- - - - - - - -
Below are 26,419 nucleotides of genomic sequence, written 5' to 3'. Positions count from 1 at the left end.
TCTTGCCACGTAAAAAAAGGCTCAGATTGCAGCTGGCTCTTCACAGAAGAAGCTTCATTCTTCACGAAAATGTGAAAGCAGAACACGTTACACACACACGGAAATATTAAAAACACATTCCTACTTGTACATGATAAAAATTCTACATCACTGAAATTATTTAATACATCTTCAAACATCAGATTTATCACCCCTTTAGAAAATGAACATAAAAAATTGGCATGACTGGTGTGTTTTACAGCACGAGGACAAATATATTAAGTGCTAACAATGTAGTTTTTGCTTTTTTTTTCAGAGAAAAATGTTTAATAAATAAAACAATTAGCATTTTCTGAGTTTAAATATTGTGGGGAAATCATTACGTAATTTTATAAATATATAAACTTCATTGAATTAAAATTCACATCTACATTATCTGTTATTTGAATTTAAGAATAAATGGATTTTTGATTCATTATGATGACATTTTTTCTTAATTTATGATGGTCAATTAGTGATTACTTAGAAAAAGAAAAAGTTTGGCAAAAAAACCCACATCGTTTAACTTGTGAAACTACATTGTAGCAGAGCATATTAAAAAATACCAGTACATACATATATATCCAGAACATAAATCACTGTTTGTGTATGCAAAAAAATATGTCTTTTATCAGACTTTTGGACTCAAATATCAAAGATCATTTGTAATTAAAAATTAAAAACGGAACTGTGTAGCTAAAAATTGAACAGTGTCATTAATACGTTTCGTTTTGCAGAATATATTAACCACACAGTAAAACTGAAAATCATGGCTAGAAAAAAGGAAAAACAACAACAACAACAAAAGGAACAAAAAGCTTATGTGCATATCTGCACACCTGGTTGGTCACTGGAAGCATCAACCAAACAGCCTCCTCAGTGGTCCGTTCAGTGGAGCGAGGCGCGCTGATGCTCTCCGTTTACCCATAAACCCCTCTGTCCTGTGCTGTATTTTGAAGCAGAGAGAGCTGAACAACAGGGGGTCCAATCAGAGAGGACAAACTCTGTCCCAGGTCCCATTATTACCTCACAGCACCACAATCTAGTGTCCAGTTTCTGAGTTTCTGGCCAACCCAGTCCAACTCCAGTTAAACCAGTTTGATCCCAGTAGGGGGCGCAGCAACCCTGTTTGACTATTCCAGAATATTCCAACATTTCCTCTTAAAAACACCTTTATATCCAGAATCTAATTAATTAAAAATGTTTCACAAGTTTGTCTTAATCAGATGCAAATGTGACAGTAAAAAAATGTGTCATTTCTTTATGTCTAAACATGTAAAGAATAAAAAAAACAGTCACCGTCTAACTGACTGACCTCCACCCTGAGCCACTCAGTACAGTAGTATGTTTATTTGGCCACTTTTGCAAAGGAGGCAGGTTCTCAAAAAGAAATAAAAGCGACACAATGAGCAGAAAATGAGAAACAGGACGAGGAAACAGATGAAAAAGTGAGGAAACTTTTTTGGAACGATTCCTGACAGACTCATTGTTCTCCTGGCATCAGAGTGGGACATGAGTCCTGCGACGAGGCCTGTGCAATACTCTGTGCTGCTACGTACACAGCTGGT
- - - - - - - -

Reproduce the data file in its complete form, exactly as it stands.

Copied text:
Below are 26,419 nucleotides of genomic sequence, written 5' to 3'. Positions count from 1 at the left end.
TCTTGCCACGTAAAAAAAGGCTCAGATTGCAGCTGGCTCTTCACAGAAGAAGCTTCATTCTTCACGAAAATGTGAAAGCAGAACACGTTACACACACACGGAAATATTAAAAACACATTCCTACTTGTACATGATAAAAATTCTACATCACTGAAATTATTTAATACATCTTCAAACATCAGATTTATCACCCCTTTAGAAAATGAACATAAAAAATTGGCATGACTGGTGTGTTTTACAGCACGAGGACAAATATATTAAGTGCTAACAATGTAGTTTTTGCTTTTTTTTTCAGAGAAAAATGTTTAATAAATAAAACAATTAGCATTTTCTGAGTTTAAATATTGTGGGGAAATCATTACGTAATTTTATAAATATATAAACTTCATTGAATTAAAATTCACATCTACATTATCTGTTATTTGAATTTAAGAATAAATGGATTTTTGATTCATTATGATGACATTTTTTCTTAATTTATGATGGTCAATTAGTGATTACTTAGAAAAAGAAAAAGTTTGGCAAAAAAACCCACATCGTTTAACTTGTGAAACTACATTGTAGCAGAGCATATTAAAAAATACCAGTACATACATATATATCCAGAACATAAATCACTGTTTGTGTATGCAAAAAAATATGTCTTTTATCAGACTTTTGGACTCAAATATCAAAGATCATTTGTAATTAAAAATTAAAAACGGAACTGTGTAGCTAAAAATTGAACAGTGTCATTAATACGTTTCGTTTTGCAGAATATATTAACCACACAGTAAAACTGAAAATCATGGCTAGAAAAAAGGAAAAACAACAACAACAACAAAAGGAACAAAAAGCTTATGTGCATATCTGCACACCTGGTTGGTCACTGGAAGCATCAACCAAACAGCCTCCTCAGTGGTCCGTTCAGTGGAGCGAGGCGCGCTGATGCTCTCCGTTTACCCATAAACCCCTCTGTCCTGTGCTGTATTTTGAAGCAGAGAGAGCTGAACAACAGGGGGTCCAATCAGAGAGGACAAACTCTGTCCCAGGTCCCATTATTACCTCACAGCACCACAATCTAGTGTCCAGTTTCTGAGTTTCTGGCCAACCCAGTCCAACTCCAGTTAAACCAGTTTGATCCCAGTAGGGGGCGCAGCAACCCTGTTTGACTATTCCAGAATATTCCAACATTTCCTCTTAAAAACACCTTTATATCCAGAATCTAATTAATTAAAAATGTTTCACAAGTTTGTCTTAATCAGATGCAAATGTGACAGTAAAAAAATGTGTCATTTCTTTATGTCTAAACATGTAAAGAATAAAAAAAACAGTCACCGTCTAACTGACTGACCTCCACCCTGAGCCACTCAGTACAGTAGTATGTTTATTTGGCCACTTTTGCAAAGGAGGCAGGTTCTCAAAAAGAAATAAAAGCGACACAATGAGCAGAAAATGAGAAACAGGACGAGGAAACAGATGAAAAAGTGAGGAAACTTTTTTGGAACGATTCCTGACAGACTCATTGTTCTCCTGGCATCAGAGTGGGACATGAGTCCTGCGACGAGGCCTGTGCAATACTCTGTGCTGCTACGTACACAGCTGGT